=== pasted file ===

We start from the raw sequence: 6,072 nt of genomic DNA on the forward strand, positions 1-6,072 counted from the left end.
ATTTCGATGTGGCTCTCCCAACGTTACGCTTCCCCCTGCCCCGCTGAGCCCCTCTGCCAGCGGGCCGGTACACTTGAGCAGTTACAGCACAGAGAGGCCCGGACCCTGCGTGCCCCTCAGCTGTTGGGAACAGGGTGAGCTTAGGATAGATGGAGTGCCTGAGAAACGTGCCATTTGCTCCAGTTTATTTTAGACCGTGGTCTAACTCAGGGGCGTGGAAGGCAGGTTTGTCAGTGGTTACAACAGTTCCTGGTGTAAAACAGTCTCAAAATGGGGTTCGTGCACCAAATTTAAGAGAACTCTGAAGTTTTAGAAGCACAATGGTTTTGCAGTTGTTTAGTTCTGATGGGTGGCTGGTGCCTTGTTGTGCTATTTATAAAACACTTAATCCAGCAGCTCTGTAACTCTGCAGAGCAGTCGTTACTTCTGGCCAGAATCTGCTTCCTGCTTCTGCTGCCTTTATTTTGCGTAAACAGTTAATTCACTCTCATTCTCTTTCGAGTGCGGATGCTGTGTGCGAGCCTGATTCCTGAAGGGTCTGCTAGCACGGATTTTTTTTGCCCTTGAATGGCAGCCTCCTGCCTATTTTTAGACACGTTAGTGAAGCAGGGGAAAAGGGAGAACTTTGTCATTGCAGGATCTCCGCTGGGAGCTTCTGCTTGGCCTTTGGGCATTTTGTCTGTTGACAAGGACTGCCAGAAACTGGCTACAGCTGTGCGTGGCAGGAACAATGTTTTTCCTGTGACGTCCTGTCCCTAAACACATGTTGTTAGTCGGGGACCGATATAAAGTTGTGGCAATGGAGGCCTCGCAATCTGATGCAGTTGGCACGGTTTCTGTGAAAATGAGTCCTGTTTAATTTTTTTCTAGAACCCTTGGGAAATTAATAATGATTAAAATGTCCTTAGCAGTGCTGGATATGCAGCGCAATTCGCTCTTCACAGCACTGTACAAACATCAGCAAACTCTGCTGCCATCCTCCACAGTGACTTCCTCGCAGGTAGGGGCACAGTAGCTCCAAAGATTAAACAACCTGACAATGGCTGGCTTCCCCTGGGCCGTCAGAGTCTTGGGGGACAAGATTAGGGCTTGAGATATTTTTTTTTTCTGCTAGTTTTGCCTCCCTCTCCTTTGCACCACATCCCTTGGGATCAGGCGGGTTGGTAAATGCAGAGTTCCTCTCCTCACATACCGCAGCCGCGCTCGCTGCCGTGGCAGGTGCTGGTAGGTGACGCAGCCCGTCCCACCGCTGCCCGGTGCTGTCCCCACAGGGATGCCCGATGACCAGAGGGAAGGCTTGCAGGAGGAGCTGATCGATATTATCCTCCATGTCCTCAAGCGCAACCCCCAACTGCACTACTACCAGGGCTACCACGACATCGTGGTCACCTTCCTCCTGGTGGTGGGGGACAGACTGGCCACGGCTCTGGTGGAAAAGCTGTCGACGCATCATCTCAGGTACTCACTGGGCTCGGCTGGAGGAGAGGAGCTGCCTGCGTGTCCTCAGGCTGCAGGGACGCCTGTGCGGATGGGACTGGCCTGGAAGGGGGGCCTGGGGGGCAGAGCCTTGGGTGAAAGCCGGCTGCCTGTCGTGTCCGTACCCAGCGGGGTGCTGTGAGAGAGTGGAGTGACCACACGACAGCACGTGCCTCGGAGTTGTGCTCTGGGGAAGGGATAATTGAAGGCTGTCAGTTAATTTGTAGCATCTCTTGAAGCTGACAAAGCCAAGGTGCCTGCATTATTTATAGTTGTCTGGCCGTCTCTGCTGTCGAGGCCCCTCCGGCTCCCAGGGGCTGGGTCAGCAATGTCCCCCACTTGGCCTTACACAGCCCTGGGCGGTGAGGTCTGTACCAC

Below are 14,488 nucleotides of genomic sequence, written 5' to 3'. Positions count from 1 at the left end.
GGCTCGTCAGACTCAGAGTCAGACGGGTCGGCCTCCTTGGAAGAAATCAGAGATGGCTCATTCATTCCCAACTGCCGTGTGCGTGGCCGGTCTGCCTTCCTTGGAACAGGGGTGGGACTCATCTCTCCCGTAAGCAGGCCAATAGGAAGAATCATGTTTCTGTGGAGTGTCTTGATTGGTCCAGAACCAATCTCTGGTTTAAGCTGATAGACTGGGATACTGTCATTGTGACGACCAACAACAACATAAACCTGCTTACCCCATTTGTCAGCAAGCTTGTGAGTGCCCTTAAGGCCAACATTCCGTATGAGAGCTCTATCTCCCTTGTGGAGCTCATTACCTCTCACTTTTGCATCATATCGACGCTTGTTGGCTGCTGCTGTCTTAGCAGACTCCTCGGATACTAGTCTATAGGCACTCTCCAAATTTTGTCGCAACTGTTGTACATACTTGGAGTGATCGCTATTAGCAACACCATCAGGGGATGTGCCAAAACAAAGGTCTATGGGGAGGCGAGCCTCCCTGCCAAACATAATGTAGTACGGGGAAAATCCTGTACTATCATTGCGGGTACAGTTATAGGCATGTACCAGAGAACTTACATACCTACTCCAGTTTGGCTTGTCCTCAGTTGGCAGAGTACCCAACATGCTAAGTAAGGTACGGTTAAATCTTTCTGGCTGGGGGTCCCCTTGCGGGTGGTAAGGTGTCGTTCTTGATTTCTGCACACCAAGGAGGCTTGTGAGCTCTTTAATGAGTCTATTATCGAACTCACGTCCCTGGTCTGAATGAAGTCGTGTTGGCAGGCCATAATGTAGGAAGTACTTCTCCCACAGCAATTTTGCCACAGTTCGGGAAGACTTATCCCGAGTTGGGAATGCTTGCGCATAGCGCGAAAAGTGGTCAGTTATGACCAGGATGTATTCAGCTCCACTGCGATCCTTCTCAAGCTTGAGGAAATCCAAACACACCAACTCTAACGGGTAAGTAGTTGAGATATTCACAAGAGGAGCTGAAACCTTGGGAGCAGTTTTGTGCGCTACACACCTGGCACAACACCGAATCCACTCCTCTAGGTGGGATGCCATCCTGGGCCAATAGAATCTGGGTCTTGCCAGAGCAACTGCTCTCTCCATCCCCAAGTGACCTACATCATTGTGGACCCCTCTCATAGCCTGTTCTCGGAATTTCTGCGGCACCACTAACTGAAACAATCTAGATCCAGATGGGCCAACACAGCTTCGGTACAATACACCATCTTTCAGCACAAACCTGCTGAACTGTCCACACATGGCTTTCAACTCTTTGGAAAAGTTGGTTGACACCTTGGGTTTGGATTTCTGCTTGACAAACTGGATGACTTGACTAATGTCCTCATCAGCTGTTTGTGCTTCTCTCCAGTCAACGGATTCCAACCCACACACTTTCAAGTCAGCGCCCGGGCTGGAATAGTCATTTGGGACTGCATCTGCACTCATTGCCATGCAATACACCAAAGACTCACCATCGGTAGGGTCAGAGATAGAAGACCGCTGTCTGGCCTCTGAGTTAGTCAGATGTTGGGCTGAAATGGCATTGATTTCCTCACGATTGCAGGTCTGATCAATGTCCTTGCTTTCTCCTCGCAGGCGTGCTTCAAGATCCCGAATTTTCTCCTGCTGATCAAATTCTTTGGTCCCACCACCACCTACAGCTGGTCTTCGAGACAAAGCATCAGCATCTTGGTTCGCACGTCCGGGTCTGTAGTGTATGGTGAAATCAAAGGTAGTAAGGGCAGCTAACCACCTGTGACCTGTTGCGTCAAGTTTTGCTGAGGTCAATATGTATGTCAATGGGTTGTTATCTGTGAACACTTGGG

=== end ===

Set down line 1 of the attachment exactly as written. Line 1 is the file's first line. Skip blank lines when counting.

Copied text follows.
We start from the raw sequence: 6,072 nt of genomic DNA on the forward strand, positions 1-6,072 counted from the left end.